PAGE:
Kidneys, Insulin and Salt Retention

June 29, 2015

Why You Can Lose/Gain 5 Pounds in One Day – Insulin, Kidneys and Salt 

 June 29th, 2015 

 Reference: Horita, Int Jr of Hypertension 

 Ever stepped on the scales and gained five pounds in a day?   Better yet, ever started a diet and lost 5 pounds the first week? “It’s just water weight, “ you say. And you are correct. But the details are pretty elaborate. Here are the details, as elaborated by Horita in his review article.   There are likely four or five key reasons why being overweight leads to high blood pressure, but leptin resistance is certainly in the mix.   

Leptin is your “stop eating hormone” made by fat cells that goes back to your brain and signals that you have had enough to eat. As we get overweight, we become leptin resistant. Long term elevated leptin leads to increased adrenaline in the blood, raising blood pressure. And as we get heavier, we also become insulin resistant, with gradually rising blood insulin first, then rising glucose later.   

In addition to leptin, there are arcane hormones such as tumor necrosis factor (TNF) that causes sodium excretion at high concentrations and retention at low concentrations.   Figure that out?!@   Or angiotensin that saves salt and is closely related to insulin resistance.   Then, there is the WNK family with its five subtypes and you get the picture of increasing complexity. Insulin affects all the WNKs. Whew. 

 But what is the effect of insulin on the kidney? That is the key to discuss today.   Insulin, the hormone your body makes to store glucose, has another effect entirely on the kidney. It essentially turns on sodium retention in virtually every part of the kidney.   When you save sodium, you save water too.   When you hang onto water, you increase the volume of your vascular tree. (Blood vessels.)   That’s a bit like adding more water to a fixed size water balloon. The pressure has to go up.   Now, interestingly enough, insulin also stimulates the production of nitric oxide, the chemical your body uses to relax your blood vessels, making your total volume of body water go up. So, your balloon gets a bit bigger.  

 Did you get that? With a bigger balloon, you gain water weight. With insulin, you stuff more water in it. This becomes a pretty simply formula to gain weight.   A piece of chocolate cake for dessert is just 200 calories and weighs less than 4 ounces. But you add ice cream on the side and you just turned on insulin in a dramatic fashion.   With that you start the whole cascade of saving salt water.   You gain 5 pounds.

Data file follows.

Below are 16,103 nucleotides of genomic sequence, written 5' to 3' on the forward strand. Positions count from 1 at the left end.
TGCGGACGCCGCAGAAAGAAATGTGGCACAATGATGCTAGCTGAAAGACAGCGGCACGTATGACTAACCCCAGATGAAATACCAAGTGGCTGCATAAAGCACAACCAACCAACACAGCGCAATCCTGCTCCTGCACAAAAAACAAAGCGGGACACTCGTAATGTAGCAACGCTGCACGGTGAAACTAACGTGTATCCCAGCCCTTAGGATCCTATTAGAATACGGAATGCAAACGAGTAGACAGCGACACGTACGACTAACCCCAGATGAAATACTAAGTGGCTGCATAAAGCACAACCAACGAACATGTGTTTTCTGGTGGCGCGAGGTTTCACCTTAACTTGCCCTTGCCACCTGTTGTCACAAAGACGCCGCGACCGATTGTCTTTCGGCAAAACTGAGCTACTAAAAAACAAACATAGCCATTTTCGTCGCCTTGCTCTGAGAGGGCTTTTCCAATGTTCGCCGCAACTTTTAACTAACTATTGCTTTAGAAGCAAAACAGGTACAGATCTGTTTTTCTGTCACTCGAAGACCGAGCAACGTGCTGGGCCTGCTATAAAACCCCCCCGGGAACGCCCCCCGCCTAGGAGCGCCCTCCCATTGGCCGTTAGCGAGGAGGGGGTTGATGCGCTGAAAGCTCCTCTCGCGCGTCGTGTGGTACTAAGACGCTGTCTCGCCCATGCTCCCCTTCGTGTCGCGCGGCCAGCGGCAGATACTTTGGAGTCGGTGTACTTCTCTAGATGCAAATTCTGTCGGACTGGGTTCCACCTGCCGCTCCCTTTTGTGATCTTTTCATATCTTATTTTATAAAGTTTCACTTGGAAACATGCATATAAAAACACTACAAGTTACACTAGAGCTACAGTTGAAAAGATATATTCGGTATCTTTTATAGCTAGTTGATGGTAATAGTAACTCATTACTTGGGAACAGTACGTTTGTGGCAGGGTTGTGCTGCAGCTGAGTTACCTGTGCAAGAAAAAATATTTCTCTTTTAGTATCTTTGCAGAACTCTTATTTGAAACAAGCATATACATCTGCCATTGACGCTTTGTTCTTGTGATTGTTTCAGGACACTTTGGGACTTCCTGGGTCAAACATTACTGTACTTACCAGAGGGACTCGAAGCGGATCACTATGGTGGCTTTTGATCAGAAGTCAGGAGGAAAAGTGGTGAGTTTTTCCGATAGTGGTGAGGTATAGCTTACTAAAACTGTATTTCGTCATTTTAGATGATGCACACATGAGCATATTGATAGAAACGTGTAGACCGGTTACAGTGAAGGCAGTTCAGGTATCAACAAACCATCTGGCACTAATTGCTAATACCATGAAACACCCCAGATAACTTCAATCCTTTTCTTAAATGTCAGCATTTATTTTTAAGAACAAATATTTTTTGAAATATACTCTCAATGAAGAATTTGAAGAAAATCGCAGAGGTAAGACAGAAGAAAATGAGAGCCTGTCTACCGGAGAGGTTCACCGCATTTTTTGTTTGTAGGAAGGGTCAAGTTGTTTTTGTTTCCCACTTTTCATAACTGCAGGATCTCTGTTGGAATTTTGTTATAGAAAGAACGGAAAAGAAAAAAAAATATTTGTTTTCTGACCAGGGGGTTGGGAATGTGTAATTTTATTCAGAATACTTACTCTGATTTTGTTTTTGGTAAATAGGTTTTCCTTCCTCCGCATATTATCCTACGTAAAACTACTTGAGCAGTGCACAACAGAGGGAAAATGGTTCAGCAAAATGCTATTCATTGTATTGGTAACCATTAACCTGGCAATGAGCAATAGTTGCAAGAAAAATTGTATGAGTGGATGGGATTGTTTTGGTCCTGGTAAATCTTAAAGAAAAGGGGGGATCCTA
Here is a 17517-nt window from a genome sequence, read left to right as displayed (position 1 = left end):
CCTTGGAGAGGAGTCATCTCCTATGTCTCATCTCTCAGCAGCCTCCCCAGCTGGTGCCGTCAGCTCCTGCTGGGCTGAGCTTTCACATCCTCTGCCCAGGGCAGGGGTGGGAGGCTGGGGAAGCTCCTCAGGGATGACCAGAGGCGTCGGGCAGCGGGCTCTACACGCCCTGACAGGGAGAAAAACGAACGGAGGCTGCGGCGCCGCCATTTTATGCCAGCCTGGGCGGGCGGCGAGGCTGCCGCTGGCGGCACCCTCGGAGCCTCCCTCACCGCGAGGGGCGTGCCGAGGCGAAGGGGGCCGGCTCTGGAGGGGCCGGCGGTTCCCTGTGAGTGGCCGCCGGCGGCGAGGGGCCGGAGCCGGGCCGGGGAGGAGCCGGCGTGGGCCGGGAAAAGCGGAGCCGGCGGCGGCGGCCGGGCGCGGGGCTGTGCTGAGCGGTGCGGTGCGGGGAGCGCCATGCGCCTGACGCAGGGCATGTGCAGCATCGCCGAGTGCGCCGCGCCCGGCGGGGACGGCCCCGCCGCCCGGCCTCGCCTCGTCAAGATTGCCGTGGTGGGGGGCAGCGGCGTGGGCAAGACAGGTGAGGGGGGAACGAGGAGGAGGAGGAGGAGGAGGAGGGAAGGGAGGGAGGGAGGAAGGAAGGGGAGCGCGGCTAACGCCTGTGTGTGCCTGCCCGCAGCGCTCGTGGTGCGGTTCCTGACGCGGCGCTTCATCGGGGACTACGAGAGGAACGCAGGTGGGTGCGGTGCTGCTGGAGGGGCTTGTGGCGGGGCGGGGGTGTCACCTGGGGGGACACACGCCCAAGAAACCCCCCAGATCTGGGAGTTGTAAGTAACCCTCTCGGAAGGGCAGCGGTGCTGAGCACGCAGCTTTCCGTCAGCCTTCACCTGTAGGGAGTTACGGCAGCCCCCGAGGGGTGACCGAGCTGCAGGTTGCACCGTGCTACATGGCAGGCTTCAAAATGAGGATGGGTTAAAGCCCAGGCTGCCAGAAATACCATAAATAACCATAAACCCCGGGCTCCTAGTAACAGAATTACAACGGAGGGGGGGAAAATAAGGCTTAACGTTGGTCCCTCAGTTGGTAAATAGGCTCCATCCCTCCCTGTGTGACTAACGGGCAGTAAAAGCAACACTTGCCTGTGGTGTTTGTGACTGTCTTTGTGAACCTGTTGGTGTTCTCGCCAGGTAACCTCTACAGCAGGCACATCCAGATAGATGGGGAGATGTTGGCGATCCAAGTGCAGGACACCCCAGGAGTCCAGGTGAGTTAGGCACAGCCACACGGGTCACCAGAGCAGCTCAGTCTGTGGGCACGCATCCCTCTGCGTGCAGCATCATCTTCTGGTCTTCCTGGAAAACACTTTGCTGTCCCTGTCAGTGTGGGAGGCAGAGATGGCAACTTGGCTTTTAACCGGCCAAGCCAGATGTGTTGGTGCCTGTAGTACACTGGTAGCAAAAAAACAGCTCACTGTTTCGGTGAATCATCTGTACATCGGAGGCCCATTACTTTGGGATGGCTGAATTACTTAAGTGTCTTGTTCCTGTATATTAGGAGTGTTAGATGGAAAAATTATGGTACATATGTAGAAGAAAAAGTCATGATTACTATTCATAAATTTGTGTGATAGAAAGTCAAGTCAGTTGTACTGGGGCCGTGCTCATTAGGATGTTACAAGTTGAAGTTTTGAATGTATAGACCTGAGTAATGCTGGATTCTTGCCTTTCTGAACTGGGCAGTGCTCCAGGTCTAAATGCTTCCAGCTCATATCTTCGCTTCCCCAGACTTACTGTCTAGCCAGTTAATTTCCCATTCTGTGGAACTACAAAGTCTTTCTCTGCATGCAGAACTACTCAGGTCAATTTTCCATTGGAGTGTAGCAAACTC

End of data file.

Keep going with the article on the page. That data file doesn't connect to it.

And what happens when you diet?   You avoid carbs and sugar for a day or two. You just eat “salad”. Salad is composed of low glycemic spinach and arugula, with tomatoes and cucumbers, topped with olive oil – none of which stimulates insulin. Your insulin level starts to fall.   If you are overweight, your insulin level starts out at 11-20, which is supposedly normal, but enough to stimulate sodium retention.   After a few days of consistently low glycemic food, and fat, your insulin level keeps drifting down and your kidneys get the memo, “No insulin”.   Your retention of sodium slows down dramatically, your volume of distribution, the size of your water balloon, shrinks. Your weight suddenly looks like you just lost 5 pounds.   Voila, you feel so proud. This is the mechanism of every ad shouting at you, “Lose 15 pounds in the first two weeks”.   You can lose 15 pounds in the first two weeks.   Thirteen and a half of water.   

You actually lost one and a half fat pounds! But that’s one and a half you weren’t able to lose before. Just don’t get discouraged when those 13 come back. 

 WWW.   What will work for me?   If you weigh yourself daily, you see your weight bounce up and down by 3-5 pounds all the time.   When I stay off carbs completely for 4 days in a row, I feel mercilessly dizzy if I don’t eat extra salt.   With that extra salt, usually, in the form of Tobasco sauce or “Slap Ya Mama” Cajun spice, I feel just fine.   And my blood pressure is down 15-20 points in just a week. If my blood pressure can do it, so can yours!   What’s the wise person to do? Calculate your basal metabolic rate for your age, height, weight and gender, add your exercise calories, and eat less calories a day than that result.   Make sure they are low glycemic vegetables, fat and modest protein calories.   And watch your blood pressure fall.   

Pop Quiz

  1. Insulin, your natural calorie storage hormone also affects how much salt your kidneys hang on to. How?                        Answer:  By stimulating your kidneys to reabsorb most of the salt that passes through
  1. Insulin also increases the size of your body water? T or F                        Answer:  True. It stimulates Nitric Oxide production which increases the “size of the water balloon.”
  1. Insulin resistance is strongly related to high blood pressure. T or F                  Answer:  True. (If you didn’t get this one by now, I would be distressed)
  1. It makes sense to lump high blood pressure together with high blood glucose, cholesterol and high insulin.   T or F                     Answer:   True. That’s why we call the collection of them the metabolic syndrome.
  1. Fat has no effect on insulin. T or F                     Answer:   True.   As long as it’s natural fat, not manufactured, transfat or vegetable oil.
  1. You can lower your blood pressure by getting off sugar, wheat, flour, bread and all root vegetables and grains. T or F                      Answer:   Bingo.   Give it a try.